Alligator weed: Kudzu of the Waterways
Alligator weed (Alternanthera philixeroides) is an invasive exotic menace. It was first introduced to this country about a hundred years ago from South America in ballast water from ships. Many exotic species have spread this way.
This perennial is generally an emergent or rooted floating plant, but it can invade adjoining uplands throughout the southern portions of the United States. It has become a common terrestrial weed here.
Plants have hollow stems and can grow to 3 feet tall. Opposite, elliptical leaves are thick but non-succulent and are up to 4 inches long. Plants flower in summer with white, miniature clover-like heads at the leaf bases.
When alligator weed spreads it slows water flow. This clogs our ditches, displaces native vegetation, restricts oxygen levels of water, increases sedimentation, interferes with irrigation and prevents drainage. When plants die, decomposition lowers the free oxygen in the water and endangers many types of aquatic life.
Another problem is that by slowing down water movement, it is responsible for an increase in mosquito populations. Mosquitoes prefer shallow stagnant pools and alligator weed facilitates that.
Several chemicals are labeled to control alligator weed, but applying anything to our water can raise red flags. Concerns about water contamination can be real, especially immediately after treatment. Only trained and certified applicators should ever apply pesticides to aquatic areas.
There are other solutions. An insect called the alligator weed flea beetle, (Agasticles hygrophila), is quite effective at controlling this weed. More importantly, the insect is quite specific in its appetite for alligator weed.
The alligator weed stem borer and the alligator weed thrips also help stifle this pest. The thrips (distant cousins to the irritants that inhabit our wheat fields in late spring) are the only critters that effectively control terrestrial alligator weed.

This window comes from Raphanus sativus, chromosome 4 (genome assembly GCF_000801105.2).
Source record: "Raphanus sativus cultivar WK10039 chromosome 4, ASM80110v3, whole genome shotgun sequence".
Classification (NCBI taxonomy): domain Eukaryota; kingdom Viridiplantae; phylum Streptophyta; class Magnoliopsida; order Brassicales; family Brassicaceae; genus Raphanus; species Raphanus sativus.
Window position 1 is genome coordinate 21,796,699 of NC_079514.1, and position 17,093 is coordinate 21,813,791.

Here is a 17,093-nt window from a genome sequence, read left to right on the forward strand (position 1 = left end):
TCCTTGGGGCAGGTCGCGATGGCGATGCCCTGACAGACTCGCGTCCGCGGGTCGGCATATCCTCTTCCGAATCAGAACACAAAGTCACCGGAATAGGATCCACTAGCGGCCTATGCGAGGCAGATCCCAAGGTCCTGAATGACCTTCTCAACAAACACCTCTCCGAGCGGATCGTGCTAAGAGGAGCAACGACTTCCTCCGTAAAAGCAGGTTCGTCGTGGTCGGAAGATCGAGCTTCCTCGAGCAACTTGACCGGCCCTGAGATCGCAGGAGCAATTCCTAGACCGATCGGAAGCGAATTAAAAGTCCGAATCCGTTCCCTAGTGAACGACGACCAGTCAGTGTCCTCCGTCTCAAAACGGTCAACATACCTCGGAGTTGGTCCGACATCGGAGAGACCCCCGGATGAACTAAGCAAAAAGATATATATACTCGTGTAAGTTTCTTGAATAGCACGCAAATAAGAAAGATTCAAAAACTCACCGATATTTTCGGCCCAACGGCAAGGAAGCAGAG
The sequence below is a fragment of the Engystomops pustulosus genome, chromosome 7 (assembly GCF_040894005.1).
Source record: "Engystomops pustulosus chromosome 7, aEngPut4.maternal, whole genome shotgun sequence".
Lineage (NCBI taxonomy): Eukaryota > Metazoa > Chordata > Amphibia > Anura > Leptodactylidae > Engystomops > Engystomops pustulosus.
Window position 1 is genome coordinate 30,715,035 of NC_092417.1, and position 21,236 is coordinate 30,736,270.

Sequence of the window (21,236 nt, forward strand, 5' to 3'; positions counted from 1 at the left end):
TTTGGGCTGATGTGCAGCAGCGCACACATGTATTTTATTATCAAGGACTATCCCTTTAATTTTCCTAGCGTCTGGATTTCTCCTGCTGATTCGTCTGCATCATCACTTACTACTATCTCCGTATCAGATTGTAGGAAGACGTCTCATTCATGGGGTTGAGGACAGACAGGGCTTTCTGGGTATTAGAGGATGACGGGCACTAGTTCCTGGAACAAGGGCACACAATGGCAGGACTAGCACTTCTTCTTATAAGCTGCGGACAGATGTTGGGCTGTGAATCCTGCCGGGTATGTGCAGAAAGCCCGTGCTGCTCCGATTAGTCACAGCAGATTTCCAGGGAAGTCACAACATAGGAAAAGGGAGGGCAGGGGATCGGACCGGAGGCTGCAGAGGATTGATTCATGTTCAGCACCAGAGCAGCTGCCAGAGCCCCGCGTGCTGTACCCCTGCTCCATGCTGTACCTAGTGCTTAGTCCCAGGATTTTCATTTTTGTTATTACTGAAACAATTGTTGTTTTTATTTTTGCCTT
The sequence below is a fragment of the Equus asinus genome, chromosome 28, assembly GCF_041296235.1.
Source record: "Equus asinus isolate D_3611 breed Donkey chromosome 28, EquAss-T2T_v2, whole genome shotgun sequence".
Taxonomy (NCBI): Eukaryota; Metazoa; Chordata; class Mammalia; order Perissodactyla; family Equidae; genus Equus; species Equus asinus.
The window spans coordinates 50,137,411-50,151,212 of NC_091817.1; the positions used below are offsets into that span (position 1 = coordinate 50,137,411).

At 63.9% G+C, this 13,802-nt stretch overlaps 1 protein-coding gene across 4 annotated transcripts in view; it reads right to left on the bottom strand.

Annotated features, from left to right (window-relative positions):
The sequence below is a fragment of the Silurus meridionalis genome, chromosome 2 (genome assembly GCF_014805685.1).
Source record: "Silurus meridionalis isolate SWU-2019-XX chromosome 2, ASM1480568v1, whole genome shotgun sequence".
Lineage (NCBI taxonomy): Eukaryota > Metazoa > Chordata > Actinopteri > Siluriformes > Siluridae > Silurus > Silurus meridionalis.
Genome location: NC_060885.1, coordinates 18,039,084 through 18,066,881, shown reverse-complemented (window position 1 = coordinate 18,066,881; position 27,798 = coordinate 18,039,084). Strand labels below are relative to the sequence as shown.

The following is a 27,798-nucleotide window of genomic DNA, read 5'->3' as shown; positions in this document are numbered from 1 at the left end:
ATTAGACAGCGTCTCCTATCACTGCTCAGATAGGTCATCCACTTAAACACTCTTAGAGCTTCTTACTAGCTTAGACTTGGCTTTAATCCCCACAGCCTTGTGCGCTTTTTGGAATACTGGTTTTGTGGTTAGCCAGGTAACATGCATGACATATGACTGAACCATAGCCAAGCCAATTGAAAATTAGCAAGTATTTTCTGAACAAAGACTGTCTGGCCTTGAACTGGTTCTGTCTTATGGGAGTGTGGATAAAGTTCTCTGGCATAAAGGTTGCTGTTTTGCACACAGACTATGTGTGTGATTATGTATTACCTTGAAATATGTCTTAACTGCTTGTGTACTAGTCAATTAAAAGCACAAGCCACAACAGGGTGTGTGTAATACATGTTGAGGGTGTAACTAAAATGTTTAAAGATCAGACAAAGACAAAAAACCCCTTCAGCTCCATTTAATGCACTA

Does it have any uses? It makes a suitable aquarium plant, and yes, you can eat it. It is readily available in spring, summer, and fall. Mineral and protein content are high, though some essential amino acids are limited compared to meat proteins. Taste is not objectionable, either. That is provided you didn’t harvest it from some stagnant mud hole.
When eaten raw the taste is improved with salt and some type of dressing. When cooked it also benefits from a little salt and butter or pork fat. Many palates prefer some vinegar, but I don’t like it on my cooked greens.
Alligator weed would not be near the top of my list simply because of where it grows and the potential problems that could arise. As mentioned earlier, it accumulates high levels of minerals. It also accumulates heavy metals readily if they are present, so contaminated waters could pose major problems.
I look upon alligator weed strictly as a survival food, and not a sought after delicacy like some I’ve profiled. The downside far exceeds the upside, and we would be fortunate if we could eradicate this foreigner from our landscape. It’s the nutria of the plant world, but it does taste better than cattail, so I guess that’s a start.
Ted Manzer teaches agriculture at Northeastern High School.